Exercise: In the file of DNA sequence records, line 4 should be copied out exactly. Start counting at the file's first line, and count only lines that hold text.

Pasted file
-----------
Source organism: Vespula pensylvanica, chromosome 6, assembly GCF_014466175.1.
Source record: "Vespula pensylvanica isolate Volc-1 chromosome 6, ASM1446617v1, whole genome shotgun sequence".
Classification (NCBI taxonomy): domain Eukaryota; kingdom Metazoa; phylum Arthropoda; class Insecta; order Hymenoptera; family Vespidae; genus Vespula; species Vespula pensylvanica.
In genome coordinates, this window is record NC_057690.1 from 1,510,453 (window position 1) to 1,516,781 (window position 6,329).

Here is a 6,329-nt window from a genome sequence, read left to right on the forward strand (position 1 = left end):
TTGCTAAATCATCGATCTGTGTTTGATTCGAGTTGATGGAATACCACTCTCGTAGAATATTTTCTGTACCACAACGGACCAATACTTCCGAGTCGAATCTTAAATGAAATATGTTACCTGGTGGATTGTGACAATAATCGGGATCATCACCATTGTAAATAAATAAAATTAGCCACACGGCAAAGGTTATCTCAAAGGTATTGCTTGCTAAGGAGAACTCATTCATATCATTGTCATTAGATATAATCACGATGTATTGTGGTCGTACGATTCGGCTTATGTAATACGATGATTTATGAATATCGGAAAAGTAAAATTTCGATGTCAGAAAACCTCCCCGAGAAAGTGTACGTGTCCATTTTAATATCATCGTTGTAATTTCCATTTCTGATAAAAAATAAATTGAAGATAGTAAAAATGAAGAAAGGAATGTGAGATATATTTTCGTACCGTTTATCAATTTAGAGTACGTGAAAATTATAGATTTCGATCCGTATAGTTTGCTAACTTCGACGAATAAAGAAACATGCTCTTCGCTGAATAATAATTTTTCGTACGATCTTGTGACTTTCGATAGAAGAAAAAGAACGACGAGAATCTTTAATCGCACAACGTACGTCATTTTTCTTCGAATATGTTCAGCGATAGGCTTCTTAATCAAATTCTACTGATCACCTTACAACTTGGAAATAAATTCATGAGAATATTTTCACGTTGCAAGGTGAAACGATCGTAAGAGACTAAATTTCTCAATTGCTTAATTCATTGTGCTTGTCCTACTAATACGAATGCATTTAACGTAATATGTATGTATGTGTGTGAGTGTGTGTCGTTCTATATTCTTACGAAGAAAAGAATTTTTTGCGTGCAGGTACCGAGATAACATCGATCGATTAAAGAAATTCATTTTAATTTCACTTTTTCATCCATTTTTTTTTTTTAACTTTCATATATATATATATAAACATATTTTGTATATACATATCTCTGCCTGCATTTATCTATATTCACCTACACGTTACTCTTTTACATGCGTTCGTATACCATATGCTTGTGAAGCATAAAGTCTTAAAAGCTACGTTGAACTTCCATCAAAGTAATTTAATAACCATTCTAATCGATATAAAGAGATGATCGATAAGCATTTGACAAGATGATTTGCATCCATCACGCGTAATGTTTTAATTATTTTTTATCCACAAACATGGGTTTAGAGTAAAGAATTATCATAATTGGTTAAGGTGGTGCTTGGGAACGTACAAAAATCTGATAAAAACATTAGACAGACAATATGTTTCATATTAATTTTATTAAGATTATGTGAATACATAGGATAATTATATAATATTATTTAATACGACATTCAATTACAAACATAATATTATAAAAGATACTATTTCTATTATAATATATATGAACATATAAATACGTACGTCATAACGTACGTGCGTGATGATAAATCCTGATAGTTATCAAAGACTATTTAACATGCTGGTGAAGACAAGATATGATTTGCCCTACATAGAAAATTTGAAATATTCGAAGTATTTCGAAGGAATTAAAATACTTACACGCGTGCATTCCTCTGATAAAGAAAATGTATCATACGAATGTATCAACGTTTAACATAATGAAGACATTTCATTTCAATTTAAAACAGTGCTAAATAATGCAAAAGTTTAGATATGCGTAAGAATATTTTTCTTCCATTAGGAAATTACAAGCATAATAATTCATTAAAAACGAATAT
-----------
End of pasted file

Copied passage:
In genome coordinates, this window is record NC_057690.1 from 1,510,453 (window position 1) to 1,516,781 (window position 6,329).